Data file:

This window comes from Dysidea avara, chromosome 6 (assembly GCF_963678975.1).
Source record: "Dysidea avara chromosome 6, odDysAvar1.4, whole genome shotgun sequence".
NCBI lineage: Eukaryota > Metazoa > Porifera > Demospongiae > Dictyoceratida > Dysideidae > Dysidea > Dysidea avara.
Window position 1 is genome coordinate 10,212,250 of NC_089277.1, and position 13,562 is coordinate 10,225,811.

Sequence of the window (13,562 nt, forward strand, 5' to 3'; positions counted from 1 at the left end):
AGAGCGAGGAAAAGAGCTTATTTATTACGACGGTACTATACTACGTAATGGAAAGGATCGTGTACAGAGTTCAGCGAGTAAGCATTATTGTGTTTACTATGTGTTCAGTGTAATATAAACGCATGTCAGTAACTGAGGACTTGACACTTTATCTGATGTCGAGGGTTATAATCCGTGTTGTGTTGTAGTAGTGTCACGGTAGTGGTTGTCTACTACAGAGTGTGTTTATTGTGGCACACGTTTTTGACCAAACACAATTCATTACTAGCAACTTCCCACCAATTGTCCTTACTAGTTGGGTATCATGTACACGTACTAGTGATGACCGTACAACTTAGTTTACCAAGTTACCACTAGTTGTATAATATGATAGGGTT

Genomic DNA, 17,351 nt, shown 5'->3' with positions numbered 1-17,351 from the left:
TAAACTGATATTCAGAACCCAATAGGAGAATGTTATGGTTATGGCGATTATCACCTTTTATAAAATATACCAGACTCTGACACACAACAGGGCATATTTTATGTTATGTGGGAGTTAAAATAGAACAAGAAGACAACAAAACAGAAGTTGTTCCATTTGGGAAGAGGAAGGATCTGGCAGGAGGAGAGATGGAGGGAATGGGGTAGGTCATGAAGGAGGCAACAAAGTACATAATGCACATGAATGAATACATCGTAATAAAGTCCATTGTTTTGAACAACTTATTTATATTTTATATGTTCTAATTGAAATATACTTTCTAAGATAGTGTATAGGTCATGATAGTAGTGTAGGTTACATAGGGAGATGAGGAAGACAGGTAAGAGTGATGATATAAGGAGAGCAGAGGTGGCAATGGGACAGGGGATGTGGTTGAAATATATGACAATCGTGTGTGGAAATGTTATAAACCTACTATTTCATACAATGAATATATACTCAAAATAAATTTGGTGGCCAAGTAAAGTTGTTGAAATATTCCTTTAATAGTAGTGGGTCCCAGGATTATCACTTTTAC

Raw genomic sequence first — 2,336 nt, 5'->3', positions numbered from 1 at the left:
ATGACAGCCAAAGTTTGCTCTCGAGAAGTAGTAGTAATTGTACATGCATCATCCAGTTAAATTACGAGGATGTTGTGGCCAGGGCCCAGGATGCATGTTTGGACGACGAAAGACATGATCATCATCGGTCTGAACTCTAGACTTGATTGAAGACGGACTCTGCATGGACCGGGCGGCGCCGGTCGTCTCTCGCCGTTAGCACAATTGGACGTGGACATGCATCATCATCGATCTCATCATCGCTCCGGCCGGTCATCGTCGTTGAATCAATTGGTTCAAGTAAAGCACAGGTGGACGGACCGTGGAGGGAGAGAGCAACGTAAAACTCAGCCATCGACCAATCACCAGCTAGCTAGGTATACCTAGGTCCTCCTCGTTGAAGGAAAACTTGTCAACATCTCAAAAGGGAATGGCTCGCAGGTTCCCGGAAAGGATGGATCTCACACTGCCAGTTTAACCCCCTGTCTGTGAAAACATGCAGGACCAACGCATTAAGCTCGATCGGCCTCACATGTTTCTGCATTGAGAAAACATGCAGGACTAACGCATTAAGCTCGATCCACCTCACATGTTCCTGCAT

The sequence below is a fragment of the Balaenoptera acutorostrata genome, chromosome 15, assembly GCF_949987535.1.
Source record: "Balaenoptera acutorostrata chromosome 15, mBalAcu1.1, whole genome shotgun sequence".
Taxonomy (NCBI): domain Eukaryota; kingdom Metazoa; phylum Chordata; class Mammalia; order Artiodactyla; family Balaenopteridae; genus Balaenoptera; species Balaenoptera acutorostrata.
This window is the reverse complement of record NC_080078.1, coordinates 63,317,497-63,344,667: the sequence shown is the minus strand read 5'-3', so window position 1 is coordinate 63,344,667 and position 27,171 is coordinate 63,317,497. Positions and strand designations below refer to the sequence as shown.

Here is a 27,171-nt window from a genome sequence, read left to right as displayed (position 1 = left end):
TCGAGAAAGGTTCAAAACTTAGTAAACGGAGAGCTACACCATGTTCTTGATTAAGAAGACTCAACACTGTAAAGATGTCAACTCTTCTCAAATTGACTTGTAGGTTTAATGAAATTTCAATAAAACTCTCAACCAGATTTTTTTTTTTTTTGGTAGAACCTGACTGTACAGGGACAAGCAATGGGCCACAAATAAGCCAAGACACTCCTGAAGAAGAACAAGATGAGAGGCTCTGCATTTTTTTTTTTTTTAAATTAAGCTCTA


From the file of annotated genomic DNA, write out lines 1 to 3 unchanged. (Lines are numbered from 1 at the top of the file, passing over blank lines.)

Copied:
This window comes from Dysidea avara, chromosome 6 (assembly GCF_963678975.1).
Source record: "Dysidea avara chromosome 6, odDysAvar1.4, whole genome shotgun sequence".
NCBI lineage: Eukaryota > Metazoa > Porifera > Demospongiae > Dictyoceratida > Dysideidae > Dysidea > Dysidea avara.